Friday, April 12, 2013

Day of Anguish

“So great was the extremity of his pain and anguish that he did not only sigh but roar,” Reverend Matthew Henry

April 11 started on a celebratory note with the arrival from Home Mountain Printing of my latest Steel Shavings issue, featuring a brilliant yellow cover containing a reproduction of Corey Hagelberg’s drawing “In the Garden.”  My interpretation of “In the Garden” is that heavy industry is despoiling the edenic Lake Michigan shoreline. The cover page designer ingeniously melded the drawing with the yellow background. 

In the afternoon the IU Board of Trustees met to ratify the President’s recommendations for tenure and promotion.  The custom was for chancellors afterwards to call and personally congratulate successful candidates.  Jonathyne Briggs received such a call, but Anne Balay did not.  At first it was hoped that she couldn’t be reached, driving with students en route to a conference where they were to present papers.  As the hours passed, it appeared that no good news was forthcoming.  This in spite of the fact that every fair-minded faculty member who evaluated her credentials, including ALL members of her departmental committee, ALL members of her divisional committee, and the Vice Chancellor for Academic Affairs himself, had recommended her for promotion and tenure.  What poisoned the process was a negative evaluation from her immediate superior, who claimed that her teaching was inadequate, despite very positive student evaluations, on the questionable grounds that Anne, a lesbian and feminist, was too outspoken in the classroom.  What a chilling message this will surely send to untenured faculty and all those who believe in academic freedom, and what a mockery this makes of the university’s alleged commitment to diversity.  I still cling to the hope that justice will prevail, but it was a long day of anguish for Anne and her many supporters, including students and faculty who appreciate her achievements in trying to make IUN a welcoming, academically rigorous, fulfilling place of learning.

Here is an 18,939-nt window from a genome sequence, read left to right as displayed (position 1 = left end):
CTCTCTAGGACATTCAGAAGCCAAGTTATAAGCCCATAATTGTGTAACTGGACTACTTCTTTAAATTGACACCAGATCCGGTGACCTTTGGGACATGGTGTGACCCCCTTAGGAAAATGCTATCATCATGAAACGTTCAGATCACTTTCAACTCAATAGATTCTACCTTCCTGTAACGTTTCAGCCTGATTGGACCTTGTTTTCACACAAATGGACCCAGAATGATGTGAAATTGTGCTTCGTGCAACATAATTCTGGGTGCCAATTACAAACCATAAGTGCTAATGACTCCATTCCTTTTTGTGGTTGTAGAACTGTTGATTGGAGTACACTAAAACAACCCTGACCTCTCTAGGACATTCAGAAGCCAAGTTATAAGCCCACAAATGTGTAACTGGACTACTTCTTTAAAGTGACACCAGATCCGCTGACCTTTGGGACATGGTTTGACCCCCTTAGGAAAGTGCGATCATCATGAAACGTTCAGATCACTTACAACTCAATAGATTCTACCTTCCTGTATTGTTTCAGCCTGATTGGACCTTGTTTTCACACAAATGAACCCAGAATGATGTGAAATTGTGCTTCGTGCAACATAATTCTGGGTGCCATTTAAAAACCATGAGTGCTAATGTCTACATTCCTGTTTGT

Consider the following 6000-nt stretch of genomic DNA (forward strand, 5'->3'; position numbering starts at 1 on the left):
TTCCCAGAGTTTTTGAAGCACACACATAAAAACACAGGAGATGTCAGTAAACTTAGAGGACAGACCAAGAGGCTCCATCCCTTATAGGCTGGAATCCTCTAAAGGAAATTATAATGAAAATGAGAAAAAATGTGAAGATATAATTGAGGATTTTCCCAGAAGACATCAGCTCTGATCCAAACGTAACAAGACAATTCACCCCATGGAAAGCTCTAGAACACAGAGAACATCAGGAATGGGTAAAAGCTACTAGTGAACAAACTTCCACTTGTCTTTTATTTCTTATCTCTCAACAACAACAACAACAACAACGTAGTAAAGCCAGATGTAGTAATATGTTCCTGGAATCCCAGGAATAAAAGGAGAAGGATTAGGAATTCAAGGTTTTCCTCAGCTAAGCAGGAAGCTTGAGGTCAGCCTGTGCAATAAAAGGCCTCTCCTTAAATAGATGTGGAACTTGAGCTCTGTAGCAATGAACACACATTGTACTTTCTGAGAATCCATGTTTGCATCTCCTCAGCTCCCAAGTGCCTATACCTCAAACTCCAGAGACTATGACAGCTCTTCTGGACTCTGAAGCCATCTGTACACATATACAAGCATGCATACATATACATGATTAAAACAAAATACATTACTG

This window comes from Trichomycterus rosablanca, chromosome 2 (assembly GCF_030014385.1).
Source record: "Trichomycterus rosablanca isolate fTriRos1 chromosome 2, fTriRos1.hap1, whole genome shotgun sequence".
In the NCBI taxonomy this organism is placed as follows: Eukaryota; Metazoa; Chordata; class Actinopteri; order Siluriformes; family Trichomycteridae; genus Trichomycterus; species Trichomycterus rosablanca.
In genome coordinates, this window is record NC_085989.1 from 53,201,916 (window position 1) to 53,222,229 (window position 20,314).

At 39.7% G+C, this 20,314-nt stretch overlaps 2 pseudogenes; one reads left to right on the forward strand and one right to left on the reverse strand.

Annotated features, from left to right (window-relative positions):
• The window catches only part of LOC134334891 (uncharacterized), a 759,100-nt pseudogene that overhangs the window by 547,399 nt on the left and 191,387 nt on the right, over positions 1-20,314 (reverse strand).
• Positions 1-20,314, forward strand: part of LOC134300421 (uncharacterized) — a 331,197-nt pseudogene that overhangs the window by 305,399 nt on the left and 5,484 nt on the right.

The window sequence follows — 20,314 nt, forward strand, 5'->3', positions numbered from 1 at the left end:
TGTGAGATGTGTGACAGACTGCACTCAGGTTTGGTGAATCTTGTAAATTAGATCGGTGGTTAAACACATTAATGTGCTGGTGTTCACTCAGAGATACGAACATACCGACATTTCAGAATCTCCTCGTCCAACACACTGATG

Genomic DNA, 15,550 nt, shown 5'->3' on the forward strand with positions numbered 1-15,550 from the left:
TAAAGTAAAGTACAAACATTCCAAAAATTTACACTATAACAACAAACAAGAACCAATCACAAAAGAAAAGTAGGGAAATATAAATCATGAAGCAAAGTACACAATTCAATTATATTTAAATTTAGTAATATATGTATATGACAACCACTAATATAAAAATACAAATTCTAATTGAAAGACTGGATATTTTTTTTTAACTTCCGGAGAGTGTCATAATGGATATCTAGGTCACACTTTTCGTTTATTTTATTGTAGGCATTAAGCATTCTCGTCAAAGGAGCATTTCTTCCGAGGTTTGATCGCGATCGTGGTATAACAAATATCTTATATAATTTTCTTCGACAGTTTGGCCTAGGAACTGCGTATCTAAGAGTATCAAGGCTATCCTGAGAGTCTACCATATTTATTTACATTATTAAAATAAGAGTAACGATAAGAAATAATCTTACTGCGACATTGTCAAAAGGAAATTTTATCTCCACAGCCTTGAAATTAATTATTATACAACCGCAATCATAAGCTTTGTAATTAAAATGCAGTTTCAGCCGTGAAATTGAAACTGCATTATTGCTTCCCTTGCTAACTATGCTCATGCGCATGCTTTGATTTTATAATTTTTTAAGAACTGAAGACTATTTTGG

Anne Balay in happier times
Presbyterian preacher Matthew Henry, who died in 1714 of apoplexy at age 52, produced a six-volume “Exposition” or commentary on the Bible that was a favorite of American evangelists during the Great Awakening.  George Whitefield claimed to have read it four times, the final occasion while on his knees.  Credited with coining the phrase “Better late than never,” Henry also wrote something that seems appropriate today: “None so deaf as those that will not hear.  None so blind that will not see.”

“It’s a strange world,” Hunter S. Thompson wrote in “Generation of Swine”: “Some people get rich and others eat shit and die.”  After Thompson committed suicide on February 20, 2005, Rolling Stone published the note he left to his wife, entitled: “Football Season Is Over.”  It read: No More Games. No More Bombs. No More Walking. No More Fun. No More Swimming. 67. That is 17 years past 50. 17 more than I needed or wanted. Boring. I am always bitchy. No Fun — for anybody. 67. You are getting Greedy. Act your (old) age. Relax — This won't hurt.”  Actor Johnny Depp paid to have his ashes shot from a cannon along with red, white, and blue fireworks while Norman Greenbaum’s “Spirit in the Sky” and Bob Dylan’s “Mr. Tambourine Man” blared from loud speakers.  Among those attending the ceremony were Bill Murray, Lyle Lovett, Sean Penn, Senator John Kerry and former Presidential candidate George McGovern.

1 comment:

  1. mcgovern said in an interview in either the documentary "buy the ticket, take the ride" or "gonzo" that hunter had written, "the least factual but most accurate description of the campaign" in hid book "fear and loathing on the campaign trail"..ralph steadman wrote a book about thompson called "the joke is over" was , i think, meant as a paean but it was as much indictment as tribute...thompsom would probably have been a pain to deal with personally.